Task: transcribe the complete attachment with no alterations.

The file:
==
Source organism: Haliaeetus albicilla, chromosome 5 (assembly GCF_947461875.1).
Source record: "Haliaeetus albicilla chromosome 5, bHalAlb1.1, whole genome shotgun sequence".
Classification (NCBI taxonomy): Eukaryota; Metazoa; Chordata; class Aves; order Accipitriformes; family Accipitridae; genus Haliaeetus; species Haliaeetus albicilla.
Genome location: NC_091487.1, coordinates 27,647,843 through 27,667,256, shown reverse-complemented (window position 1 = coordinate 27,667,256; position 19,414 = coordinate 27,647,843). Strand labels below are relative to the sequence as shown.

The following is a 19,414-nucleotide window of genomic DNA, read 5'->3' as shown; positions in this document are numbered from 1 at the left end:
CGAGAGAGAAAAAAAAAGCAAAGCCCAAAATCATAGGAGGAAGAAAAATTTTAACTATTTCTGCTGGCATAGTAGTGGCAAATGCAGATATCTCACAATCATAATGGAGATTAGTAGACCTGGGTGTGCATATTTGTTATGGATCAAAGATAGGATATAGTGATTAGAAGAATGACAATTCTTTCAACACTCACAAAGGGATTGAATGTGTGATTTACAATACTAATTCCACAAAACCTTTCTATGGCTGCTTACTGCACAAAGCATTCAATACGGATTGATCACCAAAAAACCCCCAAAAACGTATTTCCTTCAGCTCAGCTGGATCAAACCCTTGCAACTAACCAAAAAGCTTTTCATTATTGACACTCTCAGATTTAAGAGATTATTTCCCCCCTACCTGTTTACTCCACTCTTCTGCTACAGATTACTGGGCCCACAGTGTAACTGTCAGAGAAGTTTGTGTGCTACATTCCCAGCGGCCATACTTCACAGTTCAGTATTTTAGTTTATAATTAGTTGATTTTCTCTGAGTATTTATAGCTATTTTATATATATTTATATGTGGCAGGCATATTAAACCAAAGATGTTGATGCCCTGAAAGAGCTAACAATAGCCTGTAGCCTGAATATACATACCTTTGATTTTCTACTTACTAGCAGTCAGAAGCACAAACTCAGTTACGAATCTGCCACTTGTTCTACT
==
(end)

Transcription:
Source organism: Haliaeetus albicilla, chromosome 5 (assembly GCF_947461875.1).
Source record: "Haliaeetus albicilla chromosome 5, bHalAlb1.1, whole genome shotgun sequence".
Classification (NCBI taxonomy): Eukaryota; Metazoa; Chordata; class Aves; order Accipitriformes; family Accipitridae; genus Haliaeetus; species Haliaeetus albicilla.
Genome location: NC_091487.1, coordinates 27,647,843 through 27,667,256, shown reverse-complemented (window position 1 = coordinate 27,667,256; position 19,414 = coordinate 27,647,843). Strand labels below are relative to the sequence as shown.

The following is a 19,414-nucleotide window of genomic DNA, read 5'->3' as shown; positions in this document are numbered from 1 at the left end:
CGAGAGAGAAAAAAAAAGCAAAGCCCAAAATCATAGGAGGAAGAAAAATTTTAACTATTTCTGCTGGCATAGTAGTGGCAAATGCAGATATCTCACAATCATAATGGAGATTAGTAGACCTGGGTGTGCATATTTGTTATGGATCAAAGATAGGATATAGTGATTAGAAGAATGACAATTCTTTCAACACTCACAAAGGGATTGAATGTGTGATTTACAATACTAATTCCACAAAACCTTTCTATGGCTGCTTACTGCACAAAGCATTCAATACGGATTGATCACCAAAAAACCCCCAAAAACGTATTTCCTTCAGCTCAGCTGGATCAAACCCTTGCAACTAACCAAAAAGCTTTTCATTATTGACACTCTCAGATTTAAGAGATTATTTCCCCCCTACCTGTTTACTCCACTCTTCTGCTACAGATTACTGGGCCCACAGTGTAACTGTCAGAGAAGTTTGTGTGCTACATTCCCAGCGGCCATACTTCACAGTTCAGTATTTTAGTTTATAATTAGTTGATTTTCTCTGAGTATTTATAGCTATTTTATATATATTTATATGTGGCAGGCATATTAAACCAAAGATGTTGATGCCCTGAAAGAGCTAACAATAGCCTGTAGCCTGAATATACATACCTTTGATTTTCTACTTACTAGCAGTCAGAAGCACAAACTCAGTTACGAATCTGCCACTTGTTCTACT